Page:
Catches of the Month: Phishing Scams for February 2022

Welcome to our February 2022 review of phishing attacks, in which we explore the latest scams and the tactics that cyber criminals use to trick people into handing over their personal information.

This month, we look at a bogus online contest designed to capture your Facebook login details, the latest Microsoft scam and whether ‘passwordless’ security can mitigate the threat of scams.

Fraudsters are hijacking Facebook accounts via Messenger

Facebook Messenger users are being warned about a phishing campaign in which fraudsters impersonate your friends and hijack your account.

Victims receive a message from one of their contacts asking for help registering for an online contest.

According to the message, there is a huge cash prize for the winner, and to enter, they need to share the link with a friend, who will receive an authentication code to verify that they are real.

However, the code is actually part of Facebook’s password reset mechanism. If the victim shares the code, the fraudster can use it change the victim’s password and take control of their account.

Unless you know the pretext, this is a tricky scam to spot because the message really is coming from someone you know. But how is the scammer able to do this?

The answer is that their message is just one part of a more sophisticated attack. It begins with one compromised account – which can be done using any traditional phishing method or via a brute-force attack.

The attacker then goes through the users’ contacts, finding phone numbers or email addresses, which they can use to begin the login process before selecting the ‘forgot your password’ option.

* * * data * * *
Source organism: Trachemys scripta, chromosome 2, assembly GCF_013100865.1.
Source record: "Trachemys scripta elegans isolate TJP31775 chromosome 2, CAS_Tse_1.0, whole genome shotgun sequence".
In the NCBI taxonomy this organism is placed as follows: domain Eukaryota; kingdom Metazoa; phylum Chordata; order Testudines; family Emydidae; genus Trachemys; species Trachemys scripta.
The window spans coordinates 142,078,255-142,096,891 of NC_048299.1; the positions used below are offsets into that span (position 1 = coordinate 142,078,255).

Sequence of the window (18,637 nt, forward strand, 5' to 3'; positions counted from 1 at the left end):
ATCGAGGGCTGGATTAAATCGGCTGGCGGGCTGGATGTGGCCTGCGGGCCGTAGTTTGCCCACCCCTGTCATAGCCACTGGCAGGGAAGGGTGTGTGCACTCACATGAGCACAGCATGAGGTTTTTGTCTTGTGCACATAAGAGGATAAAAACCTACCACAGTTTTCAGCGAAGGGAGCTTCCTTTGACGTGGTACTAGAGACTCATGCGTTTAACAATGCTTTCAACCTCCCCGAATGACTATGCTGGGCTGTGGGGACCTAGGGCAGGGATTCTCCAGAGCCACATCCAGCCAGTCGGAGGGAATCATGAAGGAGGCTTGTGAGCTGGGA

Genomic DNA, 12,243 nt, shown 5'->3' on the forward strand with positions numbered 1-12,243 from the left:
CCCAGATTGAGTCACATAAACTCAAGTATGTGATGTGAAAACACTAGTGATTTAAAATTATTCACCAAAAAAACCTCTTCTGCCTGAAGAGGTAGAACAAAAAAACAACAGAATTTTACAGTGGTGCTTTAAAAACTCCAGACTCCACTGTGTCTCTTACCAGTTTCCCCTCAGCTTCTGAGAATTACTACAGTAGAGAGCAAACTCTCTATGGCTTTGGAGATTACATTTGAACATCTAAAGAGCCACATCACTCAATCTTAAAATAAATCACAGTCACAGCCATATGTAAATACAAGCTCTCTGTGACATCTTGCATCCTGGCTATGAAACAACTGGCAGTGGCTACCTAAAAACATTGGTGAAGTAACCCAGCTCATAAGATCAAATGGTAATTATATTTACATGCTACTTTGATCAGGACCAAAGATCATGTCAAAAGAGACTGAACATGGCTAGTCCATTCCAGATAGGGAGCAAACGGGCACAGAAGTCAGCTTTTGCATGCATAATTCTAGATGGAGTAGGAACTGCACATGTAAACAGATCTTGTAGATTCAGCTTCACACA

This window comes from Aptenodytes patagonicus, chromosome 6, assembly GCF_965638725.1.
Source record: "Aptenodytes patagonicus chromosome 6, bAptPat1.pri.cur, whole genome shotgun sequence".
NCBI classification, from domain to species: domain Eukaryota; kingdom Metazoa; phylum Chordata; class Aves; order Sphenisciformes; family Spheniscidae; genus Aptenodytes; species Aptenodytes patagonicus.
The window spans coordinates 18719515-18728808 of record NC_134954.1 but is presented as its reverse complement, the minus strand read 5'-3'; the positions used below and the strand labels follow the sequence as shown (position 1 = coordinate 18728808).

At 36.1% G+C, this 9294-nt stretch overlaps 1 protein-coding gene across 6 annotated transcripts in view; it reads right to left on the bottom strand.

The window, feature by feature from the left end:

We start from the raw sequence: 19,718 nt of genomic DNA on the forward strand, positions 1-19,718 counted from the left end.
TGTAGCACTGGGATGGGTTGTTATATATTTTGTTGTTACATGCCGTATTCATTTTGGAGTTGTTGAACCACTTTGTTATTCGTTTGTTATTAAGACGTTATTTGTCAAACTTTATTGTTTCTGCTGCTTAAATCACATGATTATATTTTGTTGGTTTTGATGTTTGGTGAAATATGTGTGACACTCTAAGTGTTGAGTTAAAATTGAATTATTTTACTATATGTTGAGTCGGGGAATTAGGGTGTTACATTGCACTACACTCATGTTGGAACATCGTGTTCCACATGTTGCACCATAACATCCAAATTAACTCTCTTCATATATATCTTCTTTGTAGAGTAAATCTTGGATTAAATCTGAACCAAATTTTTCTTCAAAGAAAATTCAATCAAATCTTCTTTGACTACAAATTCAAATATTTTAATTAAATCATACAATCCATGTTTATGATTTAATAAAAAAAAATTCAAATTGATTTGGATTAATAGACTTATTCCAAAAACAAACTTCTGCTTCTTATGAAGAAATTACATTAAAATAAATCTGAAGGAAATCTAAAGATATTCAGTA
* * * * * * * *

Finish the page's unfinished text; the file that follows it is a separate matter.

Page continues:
This will send the one-time password to the victim’s account. From there, they send the victim the request for the code via Facebook Messenger, under the guise that it is part of contest.

Because the attacker performs the same scam on countless people in the victim’s contact list, one compromised account can result in hundreds more being hijacked.

It’s a time-consuming operation, because one-time passwords have a short lifespan, which indicates that the attackers are monitoring the attacks in real-time. Nonetheless, the nature of the campaign means that it can grow exponentially.

The scam was first spotted by Finland’s National Cyber Security Centre, which warns Facebook users to be wary of any impromptu request for information via Messenger.

“If the message sender is a friend, you can contact him, for example, by phone and ask if he is aware of this message. This information should not be disclosed to strangers,” the organisation advises.

Additionally, because the attacker will be performing the same scam on multiple people in the victim’s friend list, you may have mutual friends who have been targeted. If you receive a message that looks suspicious, you should friends whether they’ve received the same message.

Likewise, if you spot that your friend’s account has been hijacked, you should warn mutual friends to ensure that they don’t fall victim.

Microsoft users targeted by OAuth scam

Microsoft’s Security Intelligence team are warning Office 365 customers about a phishing scam that’s designed to capture their login permissions.

Microsoft is the most phished company in the world, and attacks such as this are an almost ever-present threat.

However, what differentiates this scam from others like it is that it isn’t simply targeting victims’ passwords. It instead uses a malicious app dubbed ‘Upgrade’, and asks users to grant it OAuth permissions.

OAuth is an open standard that’s used to grant third-party apps access to account information and data within apps.